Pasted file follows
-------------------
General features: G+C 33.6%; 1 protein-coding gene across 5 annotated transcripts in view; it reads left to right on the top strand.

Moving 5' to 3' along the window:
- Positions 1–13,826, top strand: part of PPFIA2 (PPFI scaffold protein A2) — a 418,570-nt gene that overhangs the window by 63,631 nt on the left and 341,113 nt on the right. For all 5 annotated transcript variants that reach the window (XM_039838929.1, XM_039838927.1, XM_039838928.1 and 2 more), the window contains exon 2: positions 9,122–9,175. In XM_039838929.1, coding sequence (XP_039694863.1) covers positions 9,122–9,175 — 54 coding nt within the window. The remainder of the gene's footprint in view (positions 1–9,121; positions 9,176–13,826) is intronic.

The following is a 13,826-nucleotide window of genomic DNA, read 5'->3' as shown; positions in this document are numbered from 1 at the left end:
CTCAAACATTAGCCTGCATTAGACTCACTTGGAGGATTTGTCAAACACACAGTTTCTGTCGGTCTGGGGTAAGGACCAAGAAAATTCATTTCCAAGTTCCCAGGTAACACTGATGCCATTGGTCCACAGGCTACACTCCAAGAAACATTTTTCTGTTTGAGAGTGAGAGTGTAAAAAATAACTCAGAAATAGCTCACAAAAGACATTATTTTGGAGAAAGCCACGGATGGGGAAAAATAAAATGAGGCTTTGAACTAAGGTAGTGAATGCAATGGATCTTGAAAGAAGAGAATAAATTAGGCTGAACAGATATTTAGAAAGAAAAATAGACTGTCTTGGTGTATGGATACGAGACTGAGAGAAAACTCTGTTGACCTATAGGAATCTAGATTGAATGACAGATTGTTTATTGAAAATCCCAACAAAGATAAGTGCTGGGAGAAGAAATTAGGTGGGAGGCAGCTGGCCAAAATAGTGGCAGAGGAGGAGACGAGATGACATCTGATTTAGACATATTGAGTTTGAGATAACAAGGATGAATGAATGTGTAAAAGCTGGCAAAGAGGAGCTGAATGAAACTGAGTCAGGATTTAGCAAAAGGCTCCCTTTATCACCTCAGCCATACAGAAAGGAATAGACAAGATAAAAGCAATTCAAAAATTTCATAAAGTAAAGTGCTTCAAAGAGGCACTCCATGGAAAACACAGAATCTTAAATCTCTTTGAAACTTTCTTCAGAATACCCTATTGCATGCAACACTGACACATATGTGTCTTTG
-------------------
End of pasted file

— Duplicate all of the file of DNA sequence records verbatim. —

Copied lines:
General features: G+C 33.6%; 1 protein-coding gene across 5 annotated transcripts in view; it reads left to right on the top strand.

Moving 5' to 3' along the window:
- Positions 1–13,826, top strand: part of PPFIA2 (PPFI scaffold protein A2) — a 418,570-nt gene that overhangs the window by 63,631 nt on the left and 341,113 nt on the right. For all 5 annotated transcript variants that reach the window (XM_039838929.1, XM_039838927.1, XM_039838928.1 and 2 more), the window contains exon 2: positions 9,122–9,175. In XM_039838929.1, coding sequence (XP_039694863.1) covers positions 9,122–9,175 — 54 coding nt within the window. The remainder of the gene's footprint in view (positions 1–9,121; positions 9,176–13,826) is intronic.

The following is a 13,826-nucleotide window of genomic DNA, read 5'->3' as shown; positions in this document are numbered from 1 at the left end:
CTCAAACATTAGCCTGCATTAGACTCACTTGGAGGATTTGTCAAACACACAGTTTCTGTCGGTCTGGGGTAAGGACCAAGAAAATTCATTTCCAAGTTCCCAGGTAACACTGATGCCATTGGTCCACAGGCTACACTCCAAGAAACATTTTTCTGTTTGAGAGTGAGAGTGTAAAAAATAACTCAGAAATAGCTCACAAAAGACATTATTTTGGAGAAAGCCACGGATGGGGAAAAATAAAATGAGGCTTTGAACTAAGGTAGTGAATGCAATGGATCTTGAAAGAAGAGAATAAATTAGGCTGAACAGATATTTAGAAAGAAAAATAGACTGTCTTGGTGTATGGATACGAGACTGAGAGAAAACTCTGTTGACCTATAGGAATCTAGATTGAATGACAGATTGTTTATTGAAAATCCCAACAAAGATAAGTGCTGGGAGAAGAAATTAGGTGGGAGGCAGCTGGCCAAAATAGTGGCAGAGGAGGAGACGAGATGACATCTGATTTAGACATATTGAGTTTGAGATAACAAGGATGAATGAATGTGTAAAAGCTGGCAAAGAGGAGCTGAATGAAACTGAGTCAGGATTTAGCAAAAGGCTCCCTTTATCACCTCAGCCATACAGAAAGGAATAGACAAGATAAAAGCAATTCAAAAATTTCATAAAGTAAAGTGCTTCAAAGAGGCACTCCATGGAAAACACAGAATCTTAAATCTCTTTGAAACTTTCTTCAGAATACCCTATTGCATGCAACACTGACACATATGTGTCTTTG